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Guillaume Pitron notably collaborates with magazines such as Le Monde diplomatique, Géo, National Geographic and The Washington Quarterly. He is the author of a hundred reports, published in forty countries.

We need to talk about digital pollution

The Bookseller - 2023

Publishing must tackle the environmental impact of e-books, as well as print.

No such place as the cloud

Le Monde diplomatique - 2021


Our increasingly online lives are not truly lived in the ‘cloud’. They depend on myriad huge, energy-guzzling data centres here on earth. As artificial intelligence takes off, that trend will only grow.

China set to lead in electric car race

Le Monde diplomatique - 2018

The world now has 47 urban agglomerations with more than 10 million inhabitants. Rapidly worsening air pollution, which may cause millions of premature deaths each year, is a major concern for the four billion of us who live in cities.

Do we really want electric vehicles?

Le Monde Diplomatique - 2018

Assessments of the carbon dioxide emissions produced by electric vehicles over their lifetime vary greatly. A report by the French Agency for Environment and Energy Management (Ademe) in 2016 highlights their lower greenhouse gas emissions and reduced dependence on fossil fuels; but it doubts that electric vehicles can provide ‘a real solution to energy efficiency issues’ and concludes that the ‘negative impact on the environment, mainly during the manufacturing phase, [is] comparable for electric vehicles and internal combustion engine vehicles’ (1).

China now top in renewables

Le Monde Diplomatique - 2017


Donald Trump’s 1 June announcement of US withdrawal from the 2015 Paris climate agreement coincided with the 19th bilateral EU-China summit in Brussels, giving China’s prime minister, Li Keqiang, an opportunity to reaffirm China’s intention to implement the accord. The success of COP21 (the UN Climate Change Conference) owed much to China’s role in the negotiations.



Red China’s green crisis

Le Monde diplomatique - 2017

Chinese environmental activists have a difficult relationship with a government that both represses and relies on them to pressure local authorities into preventative or clean-up action.



De Correspondent Project

Security for Sale - 2015

The European Union has deep pockets when it comes to security. Major defense contractors and tech giants compete for generous subsidies, to better protect us from crime and terrorism. At least that’s the idea. But who really benefits?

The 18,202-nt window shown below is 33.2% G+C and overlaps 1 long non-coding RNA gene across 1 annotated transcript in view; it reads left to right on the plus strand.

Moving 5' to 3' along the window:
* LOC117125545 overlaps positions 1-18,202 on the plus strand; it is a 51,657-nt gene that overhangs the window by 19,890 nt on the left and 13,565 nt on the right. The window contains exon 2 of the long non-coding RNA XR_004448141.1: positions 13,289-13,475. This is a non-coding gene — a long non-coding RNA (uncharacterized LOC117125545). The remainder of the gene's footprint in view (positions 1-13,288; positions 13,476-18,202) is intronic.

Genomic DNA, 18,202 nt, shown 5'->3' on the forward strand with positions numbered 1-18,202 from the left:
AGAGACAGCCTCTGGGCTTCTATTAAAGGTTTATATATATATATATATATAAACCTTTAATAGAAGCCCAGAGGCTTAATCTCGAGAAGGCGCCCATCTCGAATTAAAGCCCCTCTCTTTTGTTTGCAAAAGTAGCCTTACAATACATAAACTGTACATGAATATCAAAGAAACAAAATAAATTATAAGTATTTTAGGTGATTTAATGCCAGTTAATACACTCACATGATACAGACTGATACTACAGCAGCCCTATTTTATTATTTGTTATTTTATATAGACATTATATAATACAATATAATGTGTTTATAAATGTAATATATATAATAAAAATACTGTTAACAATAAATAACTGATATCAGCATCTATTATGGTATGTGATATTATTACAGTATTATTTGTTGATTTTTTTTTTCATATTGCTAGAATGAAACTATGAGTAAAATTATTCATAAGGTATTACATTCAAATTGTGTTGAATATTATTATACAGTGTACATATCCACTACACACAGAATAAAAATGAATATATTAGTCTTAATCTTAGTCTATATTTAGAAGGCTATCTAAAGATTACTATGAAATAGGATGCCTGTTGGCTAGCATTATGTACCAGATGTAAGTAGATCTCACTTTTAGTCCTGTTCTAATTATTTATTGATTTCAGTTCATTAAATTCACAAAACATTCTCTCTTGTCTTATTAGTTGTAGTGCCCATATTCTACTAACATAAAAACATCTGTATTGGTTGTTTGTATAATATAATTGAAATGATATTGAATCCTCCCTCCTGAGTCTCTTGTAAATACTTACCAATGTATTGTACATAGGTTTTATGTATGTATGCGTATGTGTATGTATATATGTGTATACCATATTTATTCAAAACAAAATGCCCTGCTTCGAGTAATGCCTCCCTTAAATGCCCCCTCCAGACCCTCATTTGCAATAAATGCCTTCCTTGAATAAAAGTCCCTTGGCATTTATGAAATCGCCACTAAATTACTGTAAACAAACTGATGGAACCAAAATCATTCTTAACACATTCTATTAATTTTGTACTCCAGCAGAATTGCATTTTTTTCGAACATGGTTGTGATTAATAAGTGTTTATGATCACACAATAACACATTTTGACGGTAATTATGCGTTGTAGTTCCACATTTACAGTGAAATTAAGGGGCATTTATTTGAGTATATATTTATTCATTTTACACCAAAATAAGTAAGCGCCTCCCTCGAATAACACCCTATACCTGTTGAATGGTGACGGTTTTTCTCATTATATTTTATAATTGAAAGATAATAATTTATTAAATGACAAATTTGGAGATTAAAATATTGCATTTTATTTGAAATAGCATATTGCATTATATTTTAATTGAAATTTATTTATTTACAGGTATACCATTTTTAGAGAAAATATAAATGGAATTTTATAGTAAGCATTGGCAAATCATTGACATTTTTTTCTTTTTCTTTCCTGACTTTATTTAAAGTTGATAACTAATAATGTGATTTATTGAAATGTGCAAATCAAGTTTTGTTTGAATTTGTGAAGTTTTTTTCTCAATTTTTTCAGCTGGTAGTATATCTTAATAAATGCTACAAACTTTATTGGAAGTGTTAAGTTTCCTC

The public or the security industry itself?

Russia: the bear blunders

Le Monde diplomatique - 2014

Russia’s future is always fragile — its vast eastern territories are bleeding people, it can’t move economically beyond selling raw materials, and its use of soft power is clumsy.

The Sochi Games

Le Monde diplomatique - 2014


Chaos and corruption and ludicrous expenditure have created an Olympic ski resort complex at and near Russia’s Black Sea coast resort. They may also have wrecked its future.

South Africa’s hospital train

Le Monde diplomatique - 2013

Nelson Mandela will be remembered at every level, but not least for his ambitious programme to develop public infrastructure. Where that is not enough, a health train rolls around the country to serve areas that lack the simplest medical services

African Odissey turn to the South

Le Monde diplomatique - 2012

Fewer than 5% of African migrants now want to reach Europe or America. They’re looking instead to neighbouring countries, or the continent’s dreamland, South Africa. It’s a long, hard way there, and they may be no better off if they reach it.

Soda pop diplomacy

Le Monde diplomatique - 2011

Sudan produces half the world’s supply, and the best quality, of gum arabic, which is almost as crucial to modern life as oil; it’s in every bottle of Coca-Cola for a start. Even fierce sanctions against Sudan didn’t apply to gum arabic supplies

Coca-Cola and gum arabic

Geo Magazine - 2011

The trade in gum arabic hides secrets about its most powerful client, Coca-Cola. When Democratic congresswoman Maxine Waters tried to get a bill passed in 2007 to ban all trade in Sudanese gum arabic, assistants to members of Congress say they were approached by lobbyists representing the company.

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